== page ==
It has dominated his premiership, put him into intensive care, provoked a bitter row and rebellion with his parliamentary party and could – depending on the result of the Met Police investigation – ultimately cost Boris Johnson his job.
So you could imagine the prime minister’s sense of relief on Monday when he announced the ending of COVID restrictions.
It offered the embattled Mr Johnson a rare moment of approbation from some of his fiercest backbench critics in the Commons and an occasion to display a bit of his trademark boosterism from a politician who in recent weeks has worn a permanently furrowed brow.
This was, said the PM, the “time to get our confidence back” as he spoke of the ending restrictions as a “moment of pride”.
Public urged to take personal responsibility
From this Thursday, the legal requirement to self-isolate following a positive COVID-19 test will be scrapped and free testing for the general public will end on 1 April. Financial support for those isolating will also end on 24 March.
The PM urged the public to take personal responsibility, as the obvious questions about how they can afford to do it if they have neither sick pay for isolation or access to tests rained down.
But if the PM sought to use this moment to project confidence, his scientists chose to sound caution at the COVID news conference.
Sir Patrick Vallance warned the pandemic was not over, that there could be more severe strains.
Sir Chris Whitty cautioned that winters could still be tricky as he urged the public to carry on using sensible precautions, such as wearing masks in enclosed spaces, testing if meeting elderly people and washing hands.
The different tones were significant because the prime minister’s decision to end not just restrictions now, but support around sick pay and free testing in a few weeks, is as much a political decision as a public health one.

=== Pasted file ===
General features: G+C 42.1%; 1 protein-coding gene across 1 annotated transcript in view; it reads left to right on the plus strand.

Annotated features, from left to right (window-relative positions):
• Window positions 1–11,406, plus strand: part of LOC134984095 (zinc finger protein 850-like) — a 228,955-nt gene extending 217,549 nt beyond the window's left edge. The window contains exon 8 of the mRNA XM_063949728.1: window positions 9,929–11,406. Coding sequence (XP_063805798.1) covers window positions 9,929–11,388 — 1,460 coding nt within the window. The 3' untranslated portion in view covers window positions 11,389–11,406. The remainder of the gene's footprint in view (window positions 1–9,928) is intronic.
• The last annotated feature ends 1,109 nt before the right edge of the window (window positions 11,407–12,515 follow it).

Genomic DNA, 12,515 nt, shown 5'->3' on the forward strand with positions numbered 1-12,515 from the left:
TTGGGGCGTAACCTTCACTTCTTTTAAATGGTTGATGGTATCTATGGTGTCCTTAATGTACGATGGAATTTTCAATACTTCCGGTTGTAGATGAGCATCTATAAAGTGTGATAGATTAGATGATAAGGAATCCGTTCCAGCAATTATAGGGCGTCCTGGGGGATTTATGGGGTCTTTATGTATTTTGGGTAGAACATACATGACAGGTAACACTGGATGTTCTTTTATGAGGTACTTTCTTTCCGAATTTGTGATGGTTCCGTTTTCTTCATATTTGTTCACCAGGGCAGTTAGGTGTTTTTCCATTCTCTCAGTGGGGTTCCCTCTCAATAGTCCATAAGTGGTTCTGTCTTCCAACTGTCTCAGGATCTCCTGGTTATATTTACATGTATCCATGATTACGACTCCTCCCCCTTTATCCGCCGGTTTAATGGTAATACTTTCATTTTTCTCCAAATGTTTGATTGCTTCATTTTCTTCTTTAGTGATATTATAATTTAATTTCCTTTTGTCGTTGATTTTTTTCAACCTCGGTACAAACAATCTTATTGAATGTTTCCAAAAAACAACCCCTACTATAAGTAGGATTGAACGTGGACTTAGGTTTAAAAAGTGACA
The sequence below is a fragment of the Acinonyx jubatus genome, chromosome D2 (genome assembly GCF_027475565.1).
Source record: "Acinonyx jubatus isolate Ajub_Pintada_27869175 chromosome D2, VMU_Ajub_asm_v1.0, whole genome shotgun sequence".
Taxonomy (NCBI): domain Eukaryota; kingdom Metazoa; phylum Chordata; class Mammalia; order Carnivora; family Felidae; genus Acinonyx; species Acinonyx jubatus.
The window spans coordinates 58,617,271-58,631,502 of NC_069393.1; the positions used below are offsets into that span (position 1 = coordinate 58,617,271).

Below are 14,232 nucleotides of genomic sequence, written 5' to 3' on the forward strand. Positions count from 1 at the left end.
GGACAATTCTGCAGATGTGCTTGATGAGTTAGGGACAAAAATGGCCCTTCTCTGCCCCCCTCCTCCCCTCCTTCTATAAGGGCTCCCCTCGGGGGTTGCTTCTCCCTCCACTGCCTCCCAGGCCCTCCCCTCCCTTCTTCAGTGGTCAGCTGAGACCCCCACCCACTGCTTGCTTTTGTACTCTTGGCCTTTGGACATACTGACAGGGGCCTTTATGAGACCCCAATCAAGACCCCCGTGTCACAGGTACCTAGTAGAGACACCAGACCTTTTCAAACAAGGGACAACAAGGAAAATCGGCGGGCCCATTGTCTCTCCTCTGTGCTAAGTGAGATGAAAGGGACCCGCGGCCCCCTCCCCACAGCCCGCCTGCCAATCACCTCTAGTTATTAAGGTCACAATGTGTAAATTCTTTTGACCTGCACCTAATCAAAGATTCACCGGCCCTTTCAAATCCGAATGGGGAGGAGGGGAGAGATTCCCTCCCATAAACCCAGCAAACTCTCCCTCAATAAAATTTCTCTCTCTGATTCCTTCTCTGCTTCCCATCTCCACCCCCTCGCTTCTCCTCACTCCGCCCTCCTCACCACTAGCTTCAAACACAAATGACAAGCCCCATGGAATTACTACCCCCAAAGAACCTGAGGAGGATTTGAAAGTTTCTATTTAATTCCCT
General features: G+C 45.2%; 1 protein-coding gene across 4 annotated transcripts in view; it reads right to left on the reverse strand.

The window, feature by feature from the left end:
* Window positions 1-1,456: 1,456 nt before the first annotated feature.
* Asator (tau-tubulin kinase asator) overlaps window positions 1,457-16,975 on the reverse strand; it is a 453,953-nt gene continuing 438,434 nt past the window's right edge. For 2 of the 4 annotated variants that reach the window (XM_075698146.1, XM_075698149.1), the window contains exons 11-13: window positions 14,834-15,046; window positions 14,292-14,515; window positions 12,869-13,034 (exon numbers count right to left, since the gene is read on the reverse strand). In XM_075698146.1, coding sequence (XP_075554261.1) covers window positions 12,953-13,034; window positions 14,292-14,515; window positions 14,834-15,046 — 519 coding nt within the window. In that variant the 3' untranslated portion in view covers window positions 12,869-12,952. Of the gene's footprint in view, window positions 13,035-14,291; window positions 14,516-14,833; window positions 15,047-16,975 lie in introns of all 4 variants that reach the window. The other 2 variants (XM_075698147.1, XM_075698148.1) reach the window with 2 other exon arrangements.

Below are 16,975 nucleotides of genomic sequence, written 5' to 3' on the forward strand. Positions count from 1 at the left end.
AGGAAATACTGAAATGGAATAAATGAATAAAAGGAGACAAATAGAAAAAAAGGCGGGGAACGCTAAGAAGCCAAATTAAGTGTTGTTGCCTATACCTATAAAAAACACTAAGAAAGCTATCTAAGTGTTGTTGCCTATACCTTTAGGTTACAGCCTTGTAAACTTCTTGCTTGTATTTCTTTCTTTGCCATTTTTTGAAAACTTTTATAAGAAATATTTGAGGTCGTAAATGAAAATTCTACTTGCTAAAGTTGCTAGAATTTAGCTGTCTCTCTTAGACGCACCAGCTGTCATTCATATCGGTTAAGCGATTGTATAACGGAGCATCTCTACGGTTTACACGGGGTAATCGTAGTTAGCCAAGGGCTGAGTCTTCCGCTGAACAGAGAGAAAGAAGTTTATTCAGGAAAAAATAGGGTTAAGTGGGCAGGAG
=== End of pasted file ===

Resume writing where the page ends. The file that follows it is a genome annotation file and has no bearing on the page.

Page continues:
Advisers advise, ministers decide but in this particular instance, the prime minister has been under sustained pressure from his own party and cabinet to end COVID laws at a time when his political authority is at an all time low. It raises obvious questions about his motivations in making these announcements today.
Gung ho politicians and cautious scientists
He knows it and was at pains at the news conference on Monday to tackle that head on. When I asked Sir Patrick and Sir Chris whether they were feeling more anxious than confident about the ending of restrictions it was the PM who answered the question that wasn’t directed at him.
“On the anxiety point, I don’t want you to think there is some division between the gung ho politicians and the cautious, anxious scientists,” said Mr Johnson.
“We have to face the fact, there could, likely will be, another variant that will cause us trouble. But I believe, thanks to what we have done, particularly with investment in vaccines, we’ll be in a far better position to tackle that new variant when it comes.”
And as for the scientists, Professor Chris Whitty said he would describe himself as cautious while Sir Patrick said the “one thing this virus has taught you is not to be cocky. We need to go very carefully, monitor carefully, and be prepared to react”.
Enough to save the PM?
Mr Johnson will be glad to put controversial COVID laws behind him – for now at least, although in the short-term he must still be acutely anxious over whether the police will conclude he broke the very rules he wrote into law.
For weeks his MPs have been muttering that a PM who broke the law must surely face a confidence vote and even have to resign.
But the last few days may have changed that calculation as events at home are overtaken by the very real prospect of a European war. Just as COVID recedes, this is a prime minister, and a continent, now facing a new and grim global challenge.